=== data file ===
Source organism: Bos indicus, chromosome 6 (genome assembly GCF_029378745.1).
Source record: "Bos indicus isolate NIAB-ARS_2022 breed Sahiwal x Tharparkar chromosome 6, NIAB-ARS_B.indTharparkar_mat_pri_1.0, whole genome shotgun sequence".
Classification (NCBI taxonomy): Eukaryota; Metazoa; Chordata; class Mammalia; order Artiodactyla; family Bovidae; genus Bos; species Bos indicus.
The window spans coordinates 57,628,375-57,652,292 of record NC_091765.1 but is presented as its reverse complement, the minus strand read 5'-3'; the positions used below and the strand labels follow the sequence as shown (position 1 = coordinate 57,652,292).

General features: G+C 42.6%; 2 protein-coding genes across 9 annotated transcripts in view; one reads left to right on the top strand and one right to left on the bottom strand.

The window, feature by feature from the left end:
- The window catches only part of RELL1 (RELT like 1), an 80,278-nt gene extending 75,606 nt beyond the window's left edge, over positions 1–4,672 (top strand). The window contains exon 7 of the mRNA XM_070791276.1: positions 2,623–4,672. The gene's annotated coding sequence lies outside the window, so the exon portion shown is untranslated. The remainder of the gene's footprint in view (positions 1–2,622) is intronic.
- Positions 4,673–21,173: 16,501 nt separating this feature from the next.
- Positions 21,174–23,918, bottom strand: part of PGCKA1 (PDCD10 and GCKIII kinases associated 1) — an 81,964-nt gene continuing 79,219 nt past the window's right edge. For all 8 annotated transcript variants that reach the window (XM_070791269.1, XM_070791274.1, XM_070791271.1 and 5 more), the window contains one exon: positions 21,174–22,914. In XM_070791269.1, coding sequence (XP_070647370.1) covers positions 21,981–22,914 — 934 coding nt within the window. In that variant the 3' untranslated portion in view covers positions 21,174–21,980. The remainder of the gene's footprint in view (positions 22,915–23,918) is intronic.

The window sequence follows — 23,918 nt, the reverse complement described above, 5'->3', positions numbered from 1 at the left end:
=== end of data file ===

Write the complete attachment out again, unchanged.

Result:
Source organism: Bos indicus, chromosome 6 (genome assembly GCF_029378745.1).
Source record: "Bos indicus isolate NIAB-ARS_2022 breed Sahiwal x Tharparkar chromosome 6, NIAB-ARS_B.indTharparkar_mat_pri_1.0, whole genome shotgun sequence".
Classification (NCBI taxonomy): Eukaryota; Metazoa; Chordata; class Mammalia; order Artiodactyla; family Bovidae; genus Bos; species Bos indicus.
The window spans coordinates 57,628,375-57,652,292 of record NC_091765.1 but is presented as its reverse complement, the minus strand read 5'-3'; the positions used below and the strand labels follow the sequence as shown (position 1 = coordinate 57,652,292).

General features: G+C 42.6%; 2 protein-coding genes across 9 annotated transcripts in view; one reads left to right on the top strand and one right to left on the bottom strand.

The window, feature by feature from the left end:
- The window catches only part of RELL1 (RELT like 1), an 80,278-nt gene extending 75,606 nt beyond the window's left edge, over positions 1–4,672 (top strand). The window contains exon 7 of the mRNA XM_070791276.1: positions 2,623–4,672. The gene's annotated coding sequence lies outside the window, so the exon portion shown is untranslated. The remainder of the gene's footprint in view (positions 1–2,622) is intronic.
- Positions 4,673–21,173: 16,501 nt separating this feature from the next.
- Positions 21,174–23,918, bottom strand: part of PGCKA1 (PDCD10 and GCKIII kinases associated 1) — an 81,964-nt gene continuing 79,219 nt past the window's right edge. For all 8 annotated transcript variants that reach the window (XM_070791269.1, XM_070791274.1, XM_070791271.1 and 5 more), the window contains one exon: positions 21,174–22,914. In XM_070791269.1, coding sequence (XP_070647370.1) covers positions 21,981–22,914 — 934 coding nt within the window. In that variant the 3' untranslated portion in view covers positions 21,174–21,980. The remainder of the gene's footprint in view (positions 22,915–23,918) is intronic.

The window sequence follows — 23,918 nt, the reverse complement described above, 5'->3', positions numbered from 1 at the left end: